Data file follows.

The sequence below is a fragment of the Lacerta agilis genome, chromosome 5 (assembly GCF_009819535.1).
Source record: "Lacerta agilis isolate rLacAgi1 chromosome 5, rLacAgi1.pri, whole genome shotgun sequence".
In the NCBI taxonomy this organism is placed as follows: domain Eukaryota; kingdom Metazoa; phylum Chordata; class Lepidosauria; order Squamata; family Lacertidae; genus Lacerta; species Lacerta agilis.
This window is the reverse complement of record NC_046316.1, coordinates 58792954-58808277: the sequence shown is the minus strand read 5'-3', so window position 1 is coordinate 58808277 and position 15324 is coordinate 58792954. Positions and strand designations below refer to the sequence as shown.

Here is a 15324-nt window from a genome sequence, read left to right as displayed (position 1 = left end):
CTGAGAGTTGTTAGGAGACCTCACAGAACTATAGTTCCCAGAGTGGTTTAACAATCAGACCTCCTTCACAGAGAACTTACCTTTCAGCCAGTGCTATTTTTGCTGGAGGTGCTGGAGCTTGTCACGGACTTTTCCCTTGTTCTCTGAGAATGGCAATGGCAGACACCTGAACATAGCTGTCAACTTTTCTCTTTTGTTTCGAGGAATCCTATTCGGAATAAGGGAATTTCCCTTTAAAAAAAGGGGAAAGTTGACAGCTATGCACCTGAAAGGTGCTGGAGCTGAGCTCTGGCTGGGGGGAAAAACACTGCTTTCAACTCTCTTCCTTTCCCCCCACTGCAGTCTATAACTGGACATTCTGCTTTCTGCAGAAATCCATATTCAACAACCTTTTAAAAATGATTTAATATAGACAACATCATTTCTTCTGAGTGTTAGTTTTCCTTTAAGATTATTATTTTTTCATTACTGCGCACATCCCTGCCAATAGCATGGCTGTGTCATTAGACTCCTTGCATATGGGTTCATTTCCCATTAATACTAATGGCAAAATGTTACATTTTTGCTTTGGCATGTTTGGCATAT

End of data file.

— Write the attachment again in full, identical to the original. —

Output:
The sequence below is a fragment of the Lacerta agilis genome, chromosome 5 (assembly GCF_009819535.1).
Source record: "Lacerta agilis isolate rLacAgi1 chromosome 5, rLacAgi1.pri, whole genome shotgun sequence".
In the NCBI taxonomy this organism is placed as follows: domain Eukaryota; kingdom Metazoa; phylum Chordata; class Lepidosauria; order Squamata; family Lacertidae; genus Lacerta; species Lacerta agilis.
This window is the reverse complement of record NC_046316.1, coordinates 58792954-58808277: the sequence shown is the minus strand read 5'-3', so window position 1 is coordinate 58808277 and position 15324 is coordinate 58792954. Positions and strand designations below refer to the sequence as shown.

Here is a 15324-nt window from a genome sequence, read left to right as displayed (position 1 = left end):
CTGAGAGTTGTTAGGAGACCTCACAGAACTATAGTTCCCAGAGTGGTTTAACAATCAGACCTCCTTCACAGAGAACTTACCTTTCAGCCAGTGCTATTTTTGCTGGAGGTGCTGGAGCTTGTCACGGACTTTTCCCTTGTTCTCTGAGAATGGCAATGGCAGACACCTGAACATAGCTGTCAACTTTTCTCTTTTGTTTCGAGGAATCCTATTCGGAATAAGGGAATTTCCCTTTAAAAAAAGGGGAAAGTTGACAGCTATGCACCTGAAAGGTGCTGGAGCTGAGCTCTGGCTGGGGGGAAAAACACTGCTTTCAACTCTCTTCCTTTCCCCCCACTGCAGTCTATAACTGGACATTCTGCTTTCTGCAGAAATCCATATTCAACAACCTTTTAAAAATGATTTAATATAGACAACATCATTTCTTCTGAGTGTTAGTTTTCCTTTAAGATTATTATTTTTTCATTACTGCGCACATCCCTGCCAATAGCATGGCTGTGTCATTAGACTCCTTGCATATGGGTTCATTTCCCATTAATACTAATGGCAAAATGTTACATTTTTGCTTTGGCATGTTTGGCATAT